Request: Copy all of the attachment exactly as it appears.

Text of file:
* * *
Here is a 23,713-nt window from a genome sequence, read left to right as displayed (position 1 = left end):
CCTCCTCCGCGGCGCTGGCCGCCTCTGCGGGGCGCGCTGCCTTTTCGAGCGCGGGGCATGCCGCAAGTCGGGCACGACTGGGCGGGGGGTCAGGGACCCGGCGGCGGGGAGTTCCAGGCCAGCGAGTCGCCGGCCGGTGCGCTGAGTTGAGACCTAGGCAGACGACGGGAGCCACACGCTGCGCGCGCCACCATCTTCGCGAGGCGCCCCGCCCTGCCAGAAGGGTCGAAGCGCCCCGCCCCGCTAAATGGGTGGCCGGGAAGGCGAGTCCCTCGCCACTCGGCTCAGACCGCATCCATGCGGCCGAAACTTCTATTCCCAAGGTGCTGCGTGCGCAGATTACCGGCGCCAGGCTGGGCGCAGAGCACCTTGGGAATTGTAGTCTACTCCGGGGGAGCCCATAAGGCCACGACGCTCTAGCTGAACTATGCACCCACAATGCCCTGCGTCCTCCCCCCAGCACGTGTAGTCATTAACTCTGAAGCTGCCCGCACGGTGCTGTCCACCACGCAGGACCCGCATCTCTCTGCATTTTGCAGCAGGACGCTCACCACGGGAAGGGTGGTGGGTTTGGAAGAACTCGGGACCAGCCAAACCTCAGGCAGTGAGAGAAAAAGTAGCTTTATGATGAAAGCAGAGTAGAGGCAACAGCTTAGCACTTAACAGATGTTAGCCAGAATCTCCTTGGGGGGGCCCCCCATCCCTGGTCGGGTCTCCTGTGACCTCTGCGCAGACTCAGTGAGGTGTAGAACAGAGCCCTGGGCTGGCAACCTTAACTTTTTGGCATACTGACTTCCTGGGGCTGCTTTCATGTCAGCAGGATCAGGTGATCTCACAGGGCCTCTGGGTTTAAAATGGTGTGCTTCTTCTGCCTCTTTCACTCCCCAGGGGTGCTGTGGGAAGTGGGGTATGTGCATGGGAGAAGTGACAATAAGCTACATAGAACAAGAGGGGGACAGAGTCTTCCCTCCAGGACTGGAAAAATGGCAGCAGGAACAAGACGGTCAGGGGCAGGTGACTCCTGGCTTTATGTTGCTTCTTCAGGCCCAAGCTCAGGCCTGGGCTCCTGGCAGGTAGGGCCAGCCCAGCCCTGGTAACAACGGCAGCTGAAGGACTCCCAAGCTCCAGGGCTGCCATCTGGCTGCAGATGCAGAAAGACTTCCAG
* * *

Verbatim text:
Here is a 23,713-nt window from a genome sequence, read left to right as displayed (position 1 = left end):
CCTCCTCCGCGGCGCTGGCCGCCTCTGCGGGGCGCGCTGCCTTTTCGAGCGCGGGGCATGCCGCAAGTCGGGCACGACTGGGCGGGGGGTCAGGGACCCGGCGGCGGGGAGTTCCAGGCCAGCGAGTCGCCGGCCGGTGCGCTGAGTTGAGACCTAGGCAGACGACGGGAGCCACACGCTGCGCGCGCCACCATCTTCGCGAGGCGCCCCGCCCTGCCAGAAGGGTCGAAGCGCCCCGCCCCGCTAAATGGGTGGCCGGGAAGGCGAGTCCCTCGCCACTCGGCTCAGACCGCATCCATGCGGCCGAAACTTCTATTCCCAAGGTGCTGCGTGCGCAGATTACCGGCGCCAGGCTGGGCGCAGAGCACCTTGGGAATTGTAGTCTACTCCGGGGGAGCCCATAAGGCCACGACGCTCTAGCTGAACTATGCACCCACAATGCCCTGCGTCCTCCCCCCAGCACGTGTAGTCATTAACTCTGAAGCTGCCCGCACGGTGCTGTCCACCACGCAGGACCCGCATCTCTCTGCATTTTGCAGCAGGACGCTCACCACGGGAAGGGTGGTGGGTTTGGAAGAACTCGGGACCAGCCAAACCTCAGGCAGTGAGAGAAAAAGTAGCTTTATGATGAAAGCAGAGTAGAGGCAACAGCTTAGCACTTAACAGATGTTAGCCAGAATCTCCTTGGGGGGGCCCCCCATCCCTGGTCGGGTCTCCTGTGACCTCTGCGCAGACTCAGTGAGGTGTAGAACAGAGCCCTGGGCTGGCAACCTTAACTTTTTGGCATACTGACTTCCTGGGGCTGCTTTCATGTCAGCAGGATCAGGTGATCTCACAGGGCCTCTGGGTTTAAAATGGTGTGCTTCTTCTGCCTCTTTCACTCCCCAGGGGTGCTGTGGGAAGTGGGGTATGTGCATGGGAGAAGTGACAATAAGCTACATAGAACAAGAGGGGGACAGAGTCTTCCCTCCAGGACTGGAAAAATGGCAGCAGGAACAAGACGGTCAGGGGCAGGTGACTCCTGGCTTTATGTTGCTTCTTCAGGCCCAAGCTCAGGCCTGGGCTCCTGGCAGGTAGGGCCAGCCCAGCCCTGGTAACAACGGCAGCTGAAGGACTCCCAAGCTCCAGGGCTGCCATCTGGCTGCAGATGCAGAAAGACTTCCAG